262 F2d 281 National Labor Relations Board v. Associated Wholesale Grocery of Dallas
262 F.2d 281
NATIONAL LABOR RELATIONS BOARD, Petitioner,
ASSOCIATED WHOLESALE GROCERY OF DALLAS, Inc., Respondent.
United States Court of Appeals Fifth Circuit.
Jan. 14, 1959.
Elmer P. Davis, Chief Law Officer, N.L.R.B., Fort Worth, Tex., Thomas J. McDermott, Associate Gen. Counsel, N.L.R.B., Marcel Mallet-Prevost, Asst. Gen. Counsel, N.L.R.B., Jerome D. Fenton, Gen. Counsel, Frederick U. Reel, Alice Andrews, Attorneys, National Labor Relations Board, Washington, D.C., for petitioner.
Emil Corenbleth, Dallas, Tex., for respondent.
Before HUTCHESON, Chief Judge, and CAMERON and BROWN, Circuit Judges.
CAMERON, Circuit Judge.
The question presented by petitioner's prayer for enforcement of its order of October 18, 1957, is whether respondent violated the National Labor Relations Act1 by sending its striking employees two letters which, as held by the Board, constituted a discharge based upon the striking activities of the employees. Respondent is a wholesale grocery company in Dallas, Texas. No question is raised as to the applicability of the Act.
Dallas General Drivers, Warehousemen and Helpers, Local No. 745, AFL-CIO was certified as the exclusive bargaining agent of respondent's employees. The Union and respondent were unable to agree on contract terms and the employees went out on strike on August 27, 1956. It is conceded that the strike began as an economic strike.
On the same day that the strike began respondent sent the striking employees a letter.2 The strikers did not return to work by the deadline set out in the letter and respondent, on August 29th, sent a second letter.3
August 31, 1956, the Union filed unfair labor practice charges against respondent, alleging that the strikers were unlawfully discharged. The Trial Examiner, on the basis of the two letters involved, concluded that respondent violated 8(a)(1) and (3) of the National Labor Relations Act by threatening to discharge the strikers, and by thereafter discharging them for participating in the strike. The Board upheld this finding of the Trial Examiner and ordered respondent to cease and desist from violating the Act and to reinstate the strikers with all privileges and rights to which they were entitled before the strike, including back pay. Two members of the Board dissented.
The law is well settled that respondent is free to replace the strikers so long as they are not discharged because of their striking activities. Collins Baking Co. v. N.L.R.B., 5 Cir., 193 F.2d 483; and Bentley Lumber Co. v. N.L.R.B., 5 Cir., 1950, 180 F.2d 641. This is conceded by the majority of the Labor Board, but it found that the two letters constituted a discharge of the striking employees because they were striking and that the strike which was initially economic was, by these two letters, converted into an unfair labor practice strike. The Board wrote a short decision adopting the findings, conclusions and recommendations of the Trial Examiner. The Examiner based his conclusions chiefly on our decision in N.L.R.B. v. United States Cold Storage Corporation, 5 Cir., 1953, 203 F.2d 924, certiorari denied 346 U.S. 818, 74 S.Ct. 30, 98 L.Ed. 344; and the petitioner places its greatest reliance on that case in the argument before us.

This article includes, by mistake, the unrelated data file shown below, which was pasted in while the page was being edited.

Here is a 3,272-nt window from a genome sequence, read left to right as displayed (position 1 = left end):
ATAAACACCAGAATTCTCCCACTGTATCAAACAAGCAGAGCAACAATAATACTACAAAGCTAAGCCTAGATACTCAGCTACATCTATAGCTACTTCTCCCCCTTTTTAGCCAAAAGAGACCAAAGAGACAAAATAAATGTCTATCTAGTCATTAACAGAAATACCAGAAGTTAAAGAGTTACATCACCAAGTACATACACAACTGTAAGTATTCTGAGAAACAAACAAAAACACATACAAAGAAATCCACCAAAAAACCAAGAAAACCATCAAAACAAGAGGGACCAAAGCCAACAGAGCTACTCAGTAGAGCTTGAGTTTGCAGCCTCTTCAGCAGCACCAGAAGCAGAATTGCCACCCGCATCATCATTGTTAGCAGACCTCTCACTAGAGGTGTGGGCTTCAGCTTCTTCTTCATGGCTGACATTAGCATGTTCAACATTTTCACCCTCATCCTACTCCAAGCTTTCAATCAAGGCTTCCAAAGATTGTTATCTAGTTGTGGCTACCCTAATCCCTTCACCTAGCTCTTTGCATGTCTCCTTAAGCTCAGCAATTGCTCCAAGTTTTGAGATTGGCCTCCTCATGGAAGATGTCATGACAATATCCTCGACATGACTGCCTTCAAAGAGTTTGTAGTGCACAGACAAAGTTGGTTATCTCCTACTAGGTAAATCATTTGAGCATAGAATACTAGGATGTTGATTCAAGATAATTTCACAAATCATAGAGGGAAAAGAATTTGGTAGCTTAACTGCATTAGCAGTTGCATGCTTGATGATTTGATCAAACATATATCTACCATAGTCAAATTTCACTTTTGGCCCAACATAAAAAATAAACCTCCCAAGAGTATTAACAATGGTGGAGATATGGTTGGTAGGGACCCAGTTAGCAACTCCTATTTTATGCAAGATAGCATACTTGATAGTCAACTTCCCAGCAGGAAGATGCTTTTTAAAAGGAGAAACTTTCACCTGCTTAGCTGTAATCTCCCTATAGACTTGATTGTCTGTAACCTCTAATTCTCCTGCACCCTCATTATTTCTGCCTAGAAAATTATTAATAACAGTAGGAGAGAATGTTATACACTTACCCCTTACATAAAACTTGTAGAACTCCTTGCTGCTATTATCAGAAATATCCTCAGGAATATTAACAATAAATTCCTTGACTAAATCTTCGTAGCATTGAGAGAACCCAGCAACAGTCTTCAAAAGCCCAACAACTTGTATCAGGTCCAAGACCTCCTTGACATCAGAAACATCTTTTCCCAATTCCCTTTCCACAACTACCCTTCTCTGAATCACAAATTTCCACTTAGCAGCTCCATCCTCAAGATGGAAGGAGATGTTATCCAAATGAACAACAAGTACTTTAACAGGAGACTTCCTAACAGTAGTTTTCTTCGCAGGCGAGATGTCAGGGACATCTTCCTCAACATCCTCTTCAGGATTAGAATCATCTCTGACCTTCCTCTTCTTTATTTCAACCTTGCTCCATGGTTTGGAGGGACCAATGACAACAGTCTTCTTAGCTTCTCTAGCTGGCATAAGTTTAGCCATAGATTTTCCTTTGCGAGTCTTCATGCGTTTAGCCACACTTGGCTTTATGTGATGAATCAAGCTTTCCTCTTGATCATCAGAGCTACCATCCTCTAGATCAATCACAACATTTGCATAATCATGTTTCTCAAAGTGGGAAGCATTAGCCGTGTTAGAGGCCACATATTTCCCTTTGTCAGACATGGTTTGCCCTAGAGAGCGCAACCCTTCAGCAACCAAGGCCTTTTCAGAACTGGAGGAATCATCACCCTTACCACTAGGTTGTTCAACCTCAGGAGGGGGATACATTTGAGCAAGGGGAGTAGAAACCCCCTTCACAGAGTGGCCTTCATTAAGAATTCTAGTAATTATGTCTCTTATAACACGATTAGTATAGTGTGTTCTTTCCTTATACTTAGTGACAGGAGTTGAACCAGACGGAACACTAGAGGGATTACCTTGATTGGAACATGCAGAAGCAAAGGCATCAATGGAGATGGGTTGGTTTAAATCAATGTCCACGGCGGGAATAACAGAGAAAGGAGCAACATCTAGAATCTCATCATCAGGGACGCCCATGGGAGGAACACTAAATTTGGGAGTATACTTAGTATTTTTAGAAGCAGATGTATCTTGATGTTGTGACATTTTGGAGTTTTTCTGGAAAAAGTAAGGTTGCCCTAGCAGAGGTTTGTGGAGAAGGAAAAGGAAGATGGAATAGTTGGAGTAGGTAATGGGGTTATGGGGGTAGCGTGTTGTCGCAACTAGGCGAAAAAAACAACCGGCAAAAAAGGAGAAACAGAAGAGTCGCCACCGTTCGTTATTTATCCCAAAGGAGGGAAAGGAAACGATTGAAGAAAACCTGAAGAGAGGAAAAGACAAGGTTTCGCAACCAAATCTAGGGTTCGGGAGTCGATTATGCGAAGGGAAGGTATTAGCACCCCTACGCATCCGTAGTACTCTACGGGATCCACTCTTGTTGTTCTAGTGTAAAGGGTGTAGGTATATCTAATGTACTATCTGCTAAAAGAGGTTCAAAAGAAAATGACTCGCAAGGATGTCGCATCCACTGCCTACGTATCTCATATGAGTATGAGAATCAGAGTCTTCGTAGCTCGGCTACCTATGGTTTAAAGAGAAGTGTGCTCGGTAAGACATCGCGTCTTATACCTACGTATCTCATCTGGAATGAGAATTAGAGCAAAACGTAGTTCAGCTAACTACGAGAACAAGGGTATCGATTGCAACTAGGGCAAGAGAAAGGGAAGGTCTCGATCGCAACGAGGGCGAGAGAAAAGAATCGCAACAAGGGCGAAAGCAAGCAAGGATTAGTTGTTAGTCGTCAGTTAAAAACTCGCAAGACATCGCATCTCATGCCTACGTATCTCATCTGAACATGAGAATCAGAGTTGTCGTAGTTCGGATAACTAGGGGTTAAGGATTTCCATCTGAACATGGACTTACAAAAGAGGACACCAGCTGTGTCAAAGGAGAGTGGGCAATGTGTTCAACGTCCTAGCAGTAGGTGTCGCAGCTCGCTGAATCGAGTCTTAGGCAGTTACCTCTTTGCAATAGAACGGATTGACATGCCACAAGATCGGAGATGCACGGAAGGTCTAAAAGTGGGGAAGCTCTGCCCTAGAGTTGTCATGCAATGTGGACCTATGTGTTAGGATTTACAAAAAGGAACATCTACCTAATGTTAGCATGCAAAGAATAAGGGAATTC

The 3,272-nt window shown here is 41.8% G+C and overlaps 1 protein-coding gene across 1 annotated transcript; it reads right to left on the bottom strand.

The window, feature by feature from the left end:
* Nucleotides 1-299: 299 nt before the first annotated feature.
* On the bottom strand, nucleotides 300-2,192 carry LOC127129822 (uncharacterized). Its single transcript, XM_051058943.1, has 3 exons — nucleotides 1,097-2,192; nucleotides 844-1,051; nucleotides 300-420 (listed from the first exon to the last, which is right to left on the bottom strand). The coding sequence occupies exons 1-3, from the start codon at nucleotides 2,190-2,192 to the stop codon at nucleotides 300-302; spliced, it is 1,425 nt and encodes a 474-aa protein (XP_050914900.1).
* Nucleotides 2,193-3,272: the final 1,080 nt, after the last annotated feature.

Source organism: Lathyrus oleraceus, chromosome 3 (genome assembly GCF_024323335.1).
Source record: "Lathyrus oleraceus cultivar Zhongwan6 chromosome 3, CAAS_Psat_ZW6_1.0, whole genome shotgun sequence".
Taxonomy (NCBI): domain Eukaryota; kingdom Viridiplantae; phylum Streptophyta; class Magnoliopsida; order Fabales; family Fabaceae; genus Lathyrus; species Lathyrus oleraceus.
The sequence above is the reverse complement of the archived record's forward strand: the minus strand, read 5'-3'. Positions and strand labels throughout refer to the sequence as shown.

The two dissenting members of the five-member Board considered themselves bound by the former decision of the Board in Kerrigan Iron Works, Inc., 108 N.L.R.B. 933, which they thought controlled.4 Respondent bases its argument before us chiefly on that case and on our decision in Rubin Bros. Footwear, Inc., v. N.L.R.B., 5 Cir., 1953, 203 F.2d 486. The facts before the Board here were undisputed, and its decision, therefore, involved only the application of legal principles to established facts. Analysis of the facts5 leads, in our opinion, inevitably to the conclusion that the Board committed an error of law in entering its order. The Trial Examiner and the Board made two fundamental mistakes: in singling out the word 'terminated' in the two communications and permitting it to color the whole of the writings in derogation of the rule requiring that every phrase and word in the writings must be looked to and given effect so that the intent of the parties will be discovered from the writings as a whole; and in divorcing the writings from the actions of the parties construing and implementing them.6
In committing these two errors we think that the Board rejected the rule generally applied to labor relationships in determining whether there have been unfair labor practices, of looking to the entire transaction, including all of the actions of the parties as well as all of the words they employed.
An examination of United States Cold Storage will illustrate this statement. The employer there sent two communications in which a deadline was fixed for the strikers to return to work, and they were told that, since they did not return to work, 'consequently we consider you are no longer an employee of the company.' (203 F.2d 926) The words of the communications were supported by the testimony of the company's manager, who stated categorically that the strikers' employment was terminated upon the expiration of the deadline. Moreover, the Union made four separate requests in writing upon the employer for further bargaining sessions, which were refused by the company in derogation of decisions of this Court, pointed out in the opinion.7 It is clear that our order enforcing the Board's petition in that case was bottomed upon the entire course of conduct and the testimony of the company's manager and not alone upon the writings.